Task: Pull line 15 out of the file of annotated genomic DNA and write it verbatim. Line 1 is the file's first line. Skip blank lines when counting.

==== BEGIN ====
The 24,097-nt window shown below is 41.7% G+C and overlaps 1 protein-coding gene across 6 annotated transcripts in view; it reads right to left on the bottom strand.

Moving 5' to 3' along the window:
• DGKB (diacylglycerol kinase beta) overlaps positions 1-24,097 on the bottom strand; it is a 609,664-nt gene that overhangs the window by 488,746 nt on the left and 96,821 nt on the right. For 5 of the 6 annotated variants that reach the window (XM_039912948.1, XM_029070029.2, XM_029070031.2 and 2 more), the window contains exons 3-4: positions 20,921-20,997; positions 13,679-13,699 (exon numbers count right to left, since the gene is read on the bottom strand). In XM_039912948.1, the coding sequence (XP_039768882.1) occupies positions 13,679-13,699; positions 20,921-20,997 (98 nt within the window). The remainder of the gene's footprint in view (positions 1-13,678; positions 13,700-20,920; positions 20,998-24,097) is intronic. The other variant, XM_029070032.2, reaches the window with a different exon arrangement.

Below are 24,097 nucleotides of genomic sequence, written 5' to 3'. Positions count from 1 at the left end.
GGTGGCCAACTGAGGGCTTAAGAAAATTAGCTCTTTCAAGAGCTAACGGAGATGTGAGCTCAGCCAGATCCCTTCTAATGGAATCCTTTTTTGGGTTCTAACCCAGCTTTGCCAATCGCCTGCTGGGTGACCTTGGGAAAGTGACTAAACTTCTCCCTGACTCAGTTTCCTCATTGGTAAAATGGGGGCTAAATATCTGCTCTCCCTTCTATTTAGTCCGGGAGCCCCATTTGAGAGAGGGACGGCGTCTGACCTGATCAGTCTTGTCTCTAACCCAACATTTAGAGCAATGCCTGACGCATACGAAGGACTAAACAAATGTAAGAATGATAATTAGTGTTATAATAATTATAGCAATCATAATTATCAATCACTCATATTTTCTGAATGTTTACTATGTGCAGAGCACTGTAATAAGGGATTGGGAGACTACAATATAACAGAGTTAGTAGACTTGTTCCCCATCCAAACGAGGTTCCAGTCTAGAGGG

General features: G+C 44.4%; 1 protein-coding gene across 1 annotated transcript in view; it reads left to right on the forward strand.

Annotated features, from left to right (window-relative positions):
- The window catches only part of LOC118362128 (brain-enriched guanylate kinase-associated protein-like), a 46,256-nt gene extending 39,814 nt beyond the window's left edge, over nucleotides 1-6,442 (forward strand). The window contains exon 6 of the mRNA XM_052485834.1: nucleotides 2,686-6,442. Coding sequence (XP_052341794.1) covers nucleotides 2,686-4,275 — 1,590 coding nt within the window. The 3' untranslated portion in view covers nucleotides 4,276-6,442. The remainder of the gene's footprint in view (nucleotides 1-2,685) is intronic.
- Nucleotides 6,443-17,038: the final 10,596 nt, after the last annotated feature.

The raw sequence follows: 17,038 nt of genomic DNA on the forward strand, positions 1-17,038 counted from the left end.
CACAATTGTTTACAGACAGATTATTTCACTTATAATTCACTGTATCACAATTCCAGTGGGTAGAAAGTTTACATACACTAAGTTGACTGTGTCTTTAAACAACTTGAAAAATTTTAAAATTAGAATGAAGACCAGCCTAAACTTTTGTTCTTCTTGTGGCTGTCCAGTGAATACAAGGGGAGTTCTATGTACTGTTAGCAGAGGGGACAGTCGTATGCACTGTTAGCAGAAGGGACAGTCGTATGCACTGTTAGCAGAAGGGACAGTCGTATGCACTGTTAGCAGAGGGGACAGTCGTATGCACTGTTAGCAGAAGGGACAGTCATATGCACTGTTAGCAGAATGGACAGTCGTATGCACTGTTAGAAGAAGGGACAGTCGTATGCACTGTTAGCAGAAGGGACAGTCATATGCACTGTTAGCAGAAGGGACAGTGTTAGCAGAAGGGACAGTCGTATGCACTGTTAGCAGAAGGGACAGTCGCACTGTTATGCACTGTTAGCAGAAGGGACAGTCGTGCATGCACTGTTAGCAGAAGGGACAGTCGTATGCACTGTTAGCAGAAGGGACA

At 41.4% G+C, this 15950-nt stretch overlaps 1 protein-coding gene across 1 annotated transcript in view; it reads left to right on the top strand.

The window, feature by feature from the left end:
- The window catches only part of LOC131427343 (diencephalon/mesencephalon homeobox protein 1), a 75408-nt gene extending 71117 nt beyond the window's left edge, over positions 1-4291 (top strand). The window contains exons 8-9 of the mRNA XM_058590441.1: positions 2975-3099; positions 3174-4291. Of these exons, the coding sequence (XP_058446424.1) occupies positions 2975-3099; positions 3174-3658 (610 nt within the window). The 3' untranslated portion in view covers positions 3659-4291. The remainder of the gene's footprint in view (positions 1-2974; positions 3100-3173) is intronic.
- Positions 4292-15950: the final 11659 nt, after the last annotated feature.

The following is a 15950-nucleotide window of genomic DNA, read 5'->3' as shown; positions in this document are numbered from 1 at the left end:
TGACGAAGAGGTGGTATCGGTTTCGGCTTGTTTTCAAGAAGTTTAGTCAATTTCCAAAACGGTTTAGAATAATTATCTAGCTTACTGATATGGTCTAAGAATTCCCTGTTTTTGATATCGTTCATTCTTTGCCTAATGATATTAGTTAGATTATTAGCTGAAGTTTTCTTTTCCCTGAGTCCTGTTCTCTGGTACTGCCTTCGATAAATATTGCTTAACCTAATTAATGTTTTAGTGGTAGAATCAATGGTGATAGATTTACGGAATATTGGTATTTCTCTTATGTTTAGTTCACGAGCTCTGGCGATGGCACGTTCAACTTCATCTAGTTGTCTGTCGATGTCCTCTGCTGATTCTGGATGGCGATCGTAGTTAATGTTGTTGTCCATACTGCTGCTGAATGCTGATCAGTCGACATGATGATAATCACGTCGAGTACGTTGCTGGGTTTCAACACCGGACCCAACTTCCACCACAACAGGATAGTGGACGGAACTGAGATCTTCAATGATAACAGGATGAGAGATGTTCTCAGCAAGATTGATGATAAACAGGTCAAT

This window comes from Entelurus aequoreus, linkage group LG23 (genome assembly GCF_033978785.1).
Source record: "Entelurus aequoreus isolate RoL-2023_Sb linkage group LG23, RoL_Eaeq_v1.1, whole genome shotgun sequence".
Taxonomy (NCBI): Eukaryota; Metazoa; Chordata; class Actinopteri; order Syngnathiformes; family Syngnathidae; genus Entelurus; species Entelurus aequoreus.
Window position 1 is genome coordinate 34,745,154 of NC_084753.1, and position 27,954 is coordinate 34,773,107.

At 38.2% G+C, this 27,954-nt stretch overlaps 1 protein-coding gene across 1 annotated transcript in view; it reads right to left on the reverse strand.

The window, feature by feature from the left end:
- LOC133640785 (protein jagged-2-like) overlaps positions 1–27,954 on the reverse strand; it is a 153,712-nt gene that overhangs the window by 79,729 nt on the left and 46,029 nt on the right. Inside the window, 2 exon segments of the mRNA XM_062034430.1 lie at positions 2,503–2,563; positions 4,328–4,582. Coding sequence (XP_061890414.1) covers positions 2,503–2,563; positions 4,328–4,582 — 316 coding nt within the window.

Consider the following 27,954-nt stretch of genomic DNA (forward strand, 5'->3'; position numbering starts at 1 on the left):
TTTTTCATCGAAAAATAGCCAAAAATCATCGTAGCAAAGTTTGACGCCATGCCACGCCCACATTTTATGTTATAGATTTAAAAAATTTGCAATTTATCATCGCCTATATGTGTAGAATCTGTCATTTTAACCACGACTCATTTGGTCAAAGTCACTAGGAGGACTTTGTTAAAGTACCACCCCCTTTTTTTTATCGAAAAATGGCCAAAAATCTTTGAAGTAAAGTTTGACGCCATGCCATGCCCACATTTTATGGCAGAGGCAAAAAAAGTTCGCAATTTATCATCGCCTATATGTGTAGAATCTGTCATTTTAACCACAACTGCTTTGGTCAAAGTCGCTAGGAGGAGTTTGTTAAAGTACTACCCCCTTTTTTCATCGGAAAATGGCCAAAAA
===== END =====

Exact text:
- Positions 4292-15950: the final 11659 nt, after the last annotated feature.